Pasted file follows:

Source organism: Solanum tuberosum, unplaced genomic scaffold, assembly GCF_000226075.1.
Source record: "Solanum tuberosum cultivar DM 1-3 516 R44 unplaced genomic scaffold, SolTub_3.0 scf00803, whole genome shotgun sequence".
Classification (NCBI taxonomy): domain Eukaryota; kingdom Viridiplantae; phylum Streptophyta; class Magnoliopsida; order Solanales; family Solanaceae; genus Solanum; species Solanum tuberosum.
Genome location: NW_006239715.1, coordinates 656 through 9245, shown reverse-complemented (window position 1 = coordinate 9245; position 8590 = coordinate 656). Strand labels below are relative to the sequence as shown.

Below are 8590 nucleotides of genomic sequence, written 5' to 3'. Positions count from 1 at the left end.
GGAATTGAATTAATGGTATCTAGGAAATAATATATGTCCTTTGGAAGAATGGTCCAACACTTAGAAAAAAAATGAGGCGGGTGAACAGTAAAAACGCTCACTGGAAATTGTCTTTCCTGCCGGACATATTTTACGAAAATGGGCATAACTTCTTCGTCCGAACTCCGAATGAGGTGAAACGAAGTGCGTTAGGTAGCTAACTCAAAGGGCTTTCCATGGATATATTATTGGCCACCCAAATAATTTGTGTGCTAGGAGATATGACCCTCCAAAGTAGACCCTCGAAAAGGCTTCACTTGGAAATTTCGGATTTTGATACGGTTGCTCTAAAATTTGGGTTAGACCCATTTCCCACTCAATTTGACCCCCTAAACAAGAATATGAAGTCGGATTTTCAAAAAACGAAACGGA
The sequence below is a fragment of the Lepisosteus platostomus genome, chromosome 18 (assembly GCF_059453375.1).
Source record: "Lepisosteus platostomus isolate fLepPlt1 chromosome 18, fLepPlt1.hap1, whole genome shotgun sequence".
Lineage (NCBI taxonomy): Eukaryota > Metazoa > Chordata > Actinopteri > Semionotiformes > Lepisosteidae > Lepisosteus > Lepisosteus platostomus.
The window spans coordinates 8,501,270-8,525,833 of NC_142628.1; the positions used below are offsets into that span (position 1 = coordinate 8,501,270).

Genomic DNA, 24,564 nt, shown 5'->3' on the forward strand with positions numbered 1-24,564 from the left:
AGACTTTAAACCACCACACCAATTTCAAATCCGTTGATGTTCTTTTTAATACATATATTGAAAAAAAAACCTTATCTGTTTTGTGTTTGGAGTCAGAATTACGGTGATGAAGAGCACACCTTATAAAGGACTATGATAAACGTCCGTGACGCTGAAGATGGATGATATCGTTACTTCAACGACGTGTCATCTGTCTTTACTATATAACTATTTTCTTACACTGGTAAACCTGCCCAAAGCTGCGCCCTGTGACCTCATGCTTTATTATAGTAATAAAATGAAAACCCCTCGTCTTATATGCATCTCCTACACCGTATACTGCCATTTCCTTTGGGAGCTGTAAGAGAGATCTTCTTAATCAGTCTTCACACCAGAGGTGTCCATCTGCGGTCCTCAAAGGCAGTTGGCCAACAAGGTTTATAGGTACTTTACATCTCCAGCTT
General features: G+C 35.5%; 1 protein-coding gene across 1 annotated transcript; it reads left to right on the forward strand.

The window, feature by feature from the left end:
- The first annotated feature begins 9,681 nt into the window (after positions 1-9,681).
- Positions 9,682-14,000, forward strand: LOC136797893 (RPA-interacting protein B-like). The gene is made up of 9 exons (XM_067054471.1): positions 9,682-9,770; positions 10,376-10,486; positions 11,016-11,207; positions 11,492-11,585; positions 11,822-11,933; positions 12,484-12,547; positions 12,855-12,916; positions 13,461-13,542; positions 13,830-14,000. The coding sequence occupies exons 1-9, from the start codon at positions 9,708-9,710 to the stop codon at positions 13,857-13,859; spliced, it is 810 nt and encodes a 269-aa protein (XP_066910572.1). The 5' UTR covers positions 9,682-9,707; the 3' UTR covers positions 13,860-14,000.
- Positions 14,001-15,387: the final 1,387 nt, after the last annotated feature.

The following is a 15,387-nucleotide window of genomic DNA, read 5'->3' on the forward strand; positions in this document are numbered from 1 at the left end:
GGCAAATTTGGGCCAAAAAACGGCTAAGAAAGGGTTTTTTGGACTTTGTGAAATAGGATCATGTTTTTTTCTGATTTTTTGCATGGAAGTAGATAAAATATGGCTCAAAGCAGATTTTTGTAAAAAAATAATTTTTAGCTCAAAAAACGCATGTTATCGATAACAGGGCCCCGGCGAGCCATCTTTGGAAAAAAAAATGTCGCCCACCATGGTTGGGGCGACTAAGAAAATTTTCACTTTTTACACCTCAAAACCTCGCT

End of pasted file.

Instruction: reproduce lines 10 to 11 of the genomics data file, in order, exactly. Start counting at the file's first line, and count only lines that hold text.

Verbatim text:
The window spans coordinates 8,501,270-8,525,833 of NC_142628.1; the positions used below are offsets into that span (position 1 = coordinate 8,501,270).

Genomic DNA, 24,564 nt, shown 5'->3' on the forward strand with positions numbered 1-24,564 from the left: